Case control polysomnographic studies of sleep disorders in Parkinson's disease

PLoS One. 2011;6(7):e22511. doi: 10.1371/journal.pone.0022511. Epub 2011 Jul 22.


Background: The relationship between a number of primary sleep disorders and Parkinson's disease (PD) is still debated. There are limited case control polysomnographic studies in PD and most of these study sample sizes are small.

Methodology/findings: We conducted one of the largest case-control studies involving overnight polysomnographic evaluation, with prospective recruitment of unselected Parkinson's disease patients and healthy controls from an Asian population. The cases were recruited from the specialized movement disorder outpatient clinics in a tertiary referral center, and controls from the same geographical locations. All subjects underwent an overnight polysomnographic study and a multiple sleep latency test. A total of 124 subjects including 56 patients and 68 controls frequency-matched for age and sex were included. Multivariate analysis revealed that patients had significantly shorter total sleep time than controls (p = 0.01), lower sleep efficiency (p = 0.001) and increased REM latency (p = 0.007). In patients, multivariate analysis showed that reduced total sleep time was significantly associated with increased age (p = 0.001) and increased levodopa dose (p = 0.032). The mean Insomnia Severity Index was higher in PD patients (9.0±7.1) compared to controls (3.3±3.9, p<0.001). The mean Epworth Sleepiness Scale score was higher in PD patients (9.3±5.9 vs. 5.7±4.8, p<0.001). Nocturnal arousals, obstructive sleep apnea, periodic leg movements and objective abnormal sleepiness were not increased in our patients.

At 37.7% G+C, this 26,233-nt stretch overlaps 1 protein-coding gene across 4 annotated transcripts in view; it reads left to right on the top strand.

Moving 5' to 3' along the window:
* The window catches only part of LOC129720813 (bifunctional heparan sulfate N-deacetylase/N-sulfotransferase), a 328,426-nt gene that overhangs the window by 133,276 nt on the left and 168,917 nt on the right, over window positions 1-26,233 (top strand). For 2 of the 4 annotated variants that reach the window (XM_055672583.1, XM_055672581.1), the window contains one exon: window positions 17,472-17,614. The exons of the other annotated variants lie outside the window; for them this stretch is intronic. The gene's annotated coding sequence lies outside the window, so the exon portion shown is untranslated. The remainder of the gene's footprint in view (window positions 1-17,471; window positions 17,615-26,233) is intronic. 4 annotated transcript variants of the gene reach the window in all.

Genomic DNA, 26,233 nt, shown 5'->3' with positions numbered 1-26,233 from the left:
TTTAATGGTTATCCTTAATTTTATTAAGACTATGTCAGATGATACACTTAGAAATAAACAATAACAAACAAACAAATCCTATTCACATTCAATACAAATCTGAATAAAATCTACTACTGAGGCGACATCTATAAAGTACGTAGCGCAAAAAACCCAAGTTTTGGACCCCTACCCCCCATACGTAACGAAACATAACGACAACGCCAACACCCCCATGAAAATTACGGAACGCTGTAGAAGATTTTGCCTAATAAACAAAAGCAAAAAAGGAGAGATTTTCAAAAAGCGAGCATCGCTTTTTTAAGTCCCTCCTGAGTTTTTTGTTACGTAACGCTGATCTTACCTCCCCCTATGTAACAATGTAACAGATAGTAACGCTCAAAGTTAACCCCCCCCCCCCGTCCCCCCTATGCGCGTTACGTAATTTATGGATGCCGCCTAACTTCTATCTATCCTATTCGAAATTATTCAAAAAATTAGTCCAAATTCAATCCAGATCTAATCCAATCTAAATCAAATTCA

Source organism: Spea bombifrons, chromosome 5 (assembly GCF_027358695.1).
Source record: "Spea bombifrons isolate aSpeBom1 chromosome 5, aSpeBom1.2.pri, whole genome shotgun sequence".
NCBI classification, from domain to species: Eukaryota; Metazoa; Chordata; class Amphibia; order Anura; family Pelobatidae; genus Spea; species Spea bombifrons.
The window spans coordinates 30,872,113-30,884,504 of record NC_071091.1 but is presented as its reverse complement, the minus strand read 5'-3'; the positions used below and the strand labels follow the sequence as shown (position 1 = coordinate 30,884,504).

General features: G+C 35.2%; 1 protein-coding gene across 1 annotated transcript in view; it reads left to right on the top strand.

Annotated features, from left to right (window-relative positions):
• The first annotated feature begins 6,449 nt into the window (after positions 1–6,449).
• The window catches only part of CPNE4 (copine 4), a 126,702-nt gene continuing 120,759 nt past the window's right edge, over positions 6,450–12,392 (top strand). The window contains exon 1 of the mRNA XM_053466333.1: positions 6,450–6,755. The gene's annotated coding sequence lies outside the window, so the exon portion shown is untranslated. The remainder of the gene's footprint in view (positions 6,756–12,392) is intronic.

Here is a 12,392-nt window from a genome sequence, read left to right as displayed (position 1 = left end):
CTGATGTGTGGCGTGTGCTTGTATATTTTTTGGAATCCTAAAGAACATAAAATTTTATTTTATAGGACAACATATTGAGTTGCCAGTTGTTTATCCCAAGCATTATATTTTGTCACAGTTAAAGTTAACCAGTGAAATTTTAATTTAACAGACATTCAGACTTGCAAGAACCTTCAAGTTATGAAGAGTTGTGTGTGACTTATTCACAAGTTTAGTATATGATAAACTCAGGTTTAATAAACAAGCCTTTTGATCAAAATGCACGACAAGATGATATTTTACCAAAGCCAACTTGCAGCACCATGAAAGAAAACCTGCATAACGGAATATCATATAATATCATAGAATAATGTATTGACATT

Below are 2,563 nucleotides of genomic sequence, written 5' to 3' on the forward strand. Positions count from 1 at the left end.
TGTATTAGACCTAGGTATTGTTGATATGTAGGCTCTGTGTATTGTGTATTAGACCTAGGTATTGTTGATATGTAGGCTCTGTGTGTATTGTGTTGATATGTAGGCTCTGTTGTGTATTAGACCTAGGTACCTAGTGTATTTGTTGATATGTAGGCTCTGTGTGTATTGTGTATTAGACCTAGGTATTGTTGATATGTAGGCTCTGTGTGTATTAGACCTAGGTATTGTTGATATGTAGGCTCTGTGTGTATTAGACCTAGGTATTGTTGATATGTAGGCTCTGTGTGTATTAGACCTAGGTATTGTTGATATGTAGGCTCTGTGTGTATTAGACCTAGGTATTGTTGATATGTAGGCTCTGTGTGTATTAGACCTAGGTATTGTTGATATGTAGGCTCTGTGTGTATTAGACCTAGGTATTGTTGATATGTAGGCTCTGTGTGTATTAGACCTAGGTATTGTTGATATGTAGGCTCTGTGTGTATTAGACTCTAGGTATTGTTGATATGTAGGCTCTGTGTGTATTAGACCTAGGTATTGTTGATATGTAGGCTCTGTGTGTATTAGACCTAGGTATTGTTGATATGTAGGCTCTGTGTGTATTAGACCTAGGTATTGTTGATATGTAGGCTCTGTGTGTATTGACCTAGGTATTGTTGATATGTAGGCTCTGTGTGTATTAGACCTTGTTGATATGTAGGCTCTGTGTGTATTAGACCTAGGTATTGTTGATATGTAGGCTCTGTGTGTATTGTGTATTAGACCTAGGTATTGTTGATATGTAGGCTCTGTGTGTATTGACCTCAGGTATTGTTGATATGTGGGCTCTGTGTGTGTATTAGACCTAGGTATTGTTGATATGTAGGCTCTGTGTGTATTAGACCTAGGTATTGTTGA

Conclusions/significance: Our case-control polysomnographic study, the first-ever performed in an Asian population, revealed altered sleep architecture and reduced sleep in PD patients compared to controls. Reduced total sleep time was associated with increased age and levodopa dose. However, nocturnal arousals, primary sleep disorders and abnormal sleepiness were not increased in our PD patients suggesting that ethnic/genetic differences may be a factor in the pathophysiology of these conditions.

Publication types

  • Research Support, Non-U.S. Gov't

MeSH terms

  • Aged
  • Case-Control Studies
  • Female
  • Humans
  • Levodopa / pharmacology
  • Levodopa / therapeutic use
  • Male
  • Middle Aged
  • Movement / drug effects
  • Parkinson Disease / complications*
  • Parkinson Disease / drug therapy
  • Polysomnography*
  • REM Sleep Behavior Disorder / complications
  • REM Sleep Behavior Disorder / diagnosis
  • REM Sleep Behavior Disorder / physiopathology
  • Respiration / drug effects
  • Restless Legs Syndrome / complications
  • Restless Legs Syndrome / diagnosis
  • Restless Legs Syndrome / physiopathology
  • Sex Characteristics
  • Sleep Wake Disorders / complications*
  • Sleep Wake Disorders / diagnosis*
  • Sleep Wake Disorders / physiopathology
  • Surveys and Questionnaires


  • Levodopa